Gibbons' run was short but well acclaimed. It was pretty self-contained, though left the door open for future stories. After it ended, Michael Fleisher picked it up, and had a new set of adventures as Friday wandered Nu Earth, trying to do justice where he could. This run reintroduced the biochips, which to Gibbons' chagrin turned out to be the most popular aspect of the Rogue continuity.
After Fleisher, Steve White took up the writing, and in order to regain interest had Friday team up with Rogue, who now existed in the same universe. This move was not well-received due to continuity issues and some rather controversial plot points.
The series was supposedly ended for good in 1996, though the odd spinoff did appear. In 2002, popular writer Gordon Rennie revisited the Rogue continuity with a new series of stories set during the hunt for the Traitor General. This series was well received and Rennie attempted to reboot the continuity for a second time, but was blocked by the editors. He has said he would like to write more stories in the Rogue Trooper universe, but these would focus on side characters and what's going on elsewhere on Nu Earth.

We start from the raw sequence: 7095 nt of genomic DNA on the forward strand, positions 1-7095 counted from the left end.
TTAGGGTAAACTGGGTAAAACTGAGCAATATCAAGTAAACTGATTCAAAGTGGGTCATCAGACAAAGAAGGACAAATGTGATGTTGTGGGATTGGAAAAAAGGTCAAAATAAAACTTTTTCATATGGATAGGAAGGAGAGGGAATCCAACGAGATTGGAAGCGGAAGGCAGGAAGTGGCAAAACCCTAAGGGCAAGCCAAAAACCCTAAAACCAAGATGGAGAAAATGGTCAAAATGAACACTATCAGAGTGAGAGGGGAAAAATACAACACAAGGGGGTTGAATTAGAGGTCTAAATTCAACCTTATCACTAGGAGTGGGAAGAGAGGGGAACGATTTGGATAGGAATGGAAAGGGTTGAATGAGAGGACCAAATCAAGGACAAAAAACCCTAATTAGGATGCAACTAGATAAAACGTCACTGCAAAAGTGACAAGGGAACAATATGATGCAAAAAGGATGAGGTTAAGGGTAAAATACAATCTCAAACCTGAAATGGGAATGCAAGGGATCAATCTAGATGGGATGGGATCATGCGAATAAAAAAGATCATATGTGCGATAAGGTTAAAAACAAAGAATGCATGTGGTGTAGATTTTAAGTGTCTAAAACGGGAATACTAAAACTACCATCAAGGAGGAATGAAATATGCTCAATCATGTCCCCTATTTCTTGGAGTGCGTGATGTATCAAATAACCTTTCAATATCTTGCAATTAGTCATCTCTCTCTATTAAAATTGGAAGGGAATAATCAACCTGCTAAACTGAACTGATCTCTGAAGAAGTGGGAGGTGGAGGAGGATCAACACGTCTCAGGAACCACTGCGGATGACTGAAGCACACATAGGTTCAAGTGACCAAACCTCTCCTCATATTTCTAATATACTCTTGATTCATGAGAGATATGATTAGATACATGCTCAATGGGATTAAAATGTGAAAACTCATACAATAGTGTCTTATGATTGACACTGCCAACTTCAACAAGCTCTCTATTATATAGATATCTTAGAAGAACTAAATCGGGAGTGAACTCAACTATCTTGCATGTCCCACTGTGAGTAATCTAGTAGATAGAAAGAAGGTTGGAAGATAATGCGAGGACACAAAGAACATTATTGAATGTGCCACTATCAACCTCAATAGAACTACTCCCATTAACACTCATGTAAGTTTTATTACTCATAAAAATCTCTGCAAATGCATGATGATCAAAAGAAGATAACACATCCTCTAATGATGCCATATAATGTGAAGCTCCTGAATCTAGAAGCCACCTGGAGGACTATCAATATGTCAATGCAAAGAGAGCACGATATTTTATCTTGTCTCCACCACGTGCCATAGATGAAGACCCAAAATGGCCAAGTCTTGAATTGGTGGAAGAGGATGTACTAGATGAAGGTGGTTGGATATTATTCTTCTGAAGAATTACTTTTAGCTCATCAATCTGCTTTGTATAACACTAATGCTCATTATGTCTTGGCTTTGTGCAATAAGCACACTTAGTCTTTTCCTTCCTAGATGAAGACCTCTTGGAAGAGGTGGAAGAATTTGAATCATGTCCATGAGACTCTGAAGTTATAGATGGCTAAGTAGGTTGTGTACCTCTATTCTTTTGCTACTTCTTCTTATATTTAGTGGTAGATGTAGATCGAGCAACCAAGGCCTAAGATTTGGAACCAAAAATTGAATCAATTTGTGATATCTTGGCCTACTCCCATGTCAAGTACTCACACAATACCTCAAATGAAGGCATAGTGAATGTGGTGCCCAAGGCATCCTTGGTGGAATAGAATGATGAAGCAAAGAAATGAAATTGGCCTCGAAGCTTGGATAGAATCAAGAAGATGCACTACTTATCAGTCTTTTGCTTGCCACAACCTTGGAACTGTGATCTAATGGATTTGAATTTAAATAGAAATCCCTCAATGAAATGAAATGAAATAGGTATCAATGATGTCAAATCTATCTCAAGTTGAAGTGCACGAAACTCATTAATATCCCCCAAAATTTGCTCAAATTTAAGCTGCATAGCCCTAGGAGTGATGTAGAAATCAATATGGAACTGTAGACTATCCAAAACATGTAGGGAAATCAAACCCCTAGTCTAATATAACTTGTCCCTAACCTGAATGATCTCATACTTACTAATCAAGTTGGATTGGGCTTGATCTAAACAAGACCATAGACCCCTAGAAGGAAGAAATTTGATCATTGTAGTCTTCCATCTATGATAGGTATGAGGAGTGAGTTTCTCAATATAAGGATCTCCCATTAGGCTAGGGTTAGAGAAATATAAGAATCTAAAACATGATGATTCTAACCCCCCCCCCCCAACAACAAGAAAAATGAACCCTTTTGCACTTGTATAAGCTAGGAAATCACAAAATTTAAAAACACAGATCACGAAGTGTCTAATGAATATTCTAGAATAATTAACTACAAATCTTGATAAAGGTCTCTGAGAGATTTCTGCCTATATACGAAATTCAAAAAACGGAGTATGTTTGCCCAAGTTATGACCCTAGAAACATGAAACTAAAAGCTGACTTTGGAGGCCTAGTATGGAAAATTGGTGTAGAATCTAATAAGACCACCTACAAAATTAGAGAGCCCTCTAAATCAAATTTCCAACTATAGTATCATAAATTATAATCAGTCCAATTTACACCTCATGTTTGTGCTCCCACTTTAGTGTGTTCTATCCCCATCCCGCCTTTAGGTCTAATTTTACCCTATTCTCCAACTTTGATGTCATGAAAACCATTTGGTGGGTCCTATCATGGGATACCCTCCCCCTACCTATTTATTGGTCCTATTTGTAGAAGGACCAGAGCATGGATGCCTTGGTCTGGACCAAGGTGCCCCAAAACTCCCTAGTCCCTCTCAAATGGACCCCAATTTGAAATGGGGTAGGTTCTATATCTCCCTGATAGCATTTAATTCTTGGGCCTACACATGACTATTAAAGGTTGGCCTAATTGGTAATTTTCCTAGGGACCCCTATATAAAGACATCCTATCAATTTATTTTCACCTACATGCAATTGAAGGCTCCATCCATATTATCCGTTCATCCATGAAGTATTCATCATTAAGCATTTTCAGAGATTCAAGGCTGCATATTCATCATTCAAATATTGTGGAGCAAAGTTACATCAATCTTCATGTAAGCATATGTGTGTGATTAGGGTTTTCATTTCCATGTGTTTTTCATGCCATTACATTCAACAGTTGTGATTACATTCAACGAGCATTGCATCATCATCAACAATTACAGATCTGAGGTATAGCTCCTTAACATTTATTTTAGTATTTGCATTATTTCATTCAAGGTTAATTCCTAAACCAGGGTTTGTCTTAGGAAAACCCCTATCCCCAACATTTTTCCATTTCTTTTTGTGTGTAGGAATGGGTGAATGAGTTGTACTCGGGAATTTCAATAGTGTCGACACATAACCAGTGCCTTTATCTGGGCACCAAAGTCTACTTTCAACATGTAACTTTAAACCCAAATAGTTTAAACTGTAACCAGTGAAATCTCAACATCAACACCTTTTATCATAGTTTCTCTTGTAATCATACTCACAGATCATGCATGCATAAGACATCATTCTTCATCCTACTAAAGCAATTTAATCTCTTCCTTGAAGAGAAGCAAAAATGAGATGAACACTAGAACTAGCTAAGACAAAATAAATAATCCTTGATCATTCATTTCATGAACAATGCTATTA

Most recently, the comic was adapted into a video game by Rebellion Developments, who currently also publish 2000 AD and have the rights to most of its characters. Rogue Trooper: Quartz Zone Massacre was released on the Play Station 2 and Xbox 360, and PC in 2006, and the Wii in 2009. Though it features the characters and premise of the Rogue continuity, the story is very different, and much of the technology has been altered to make the gameplay more fun.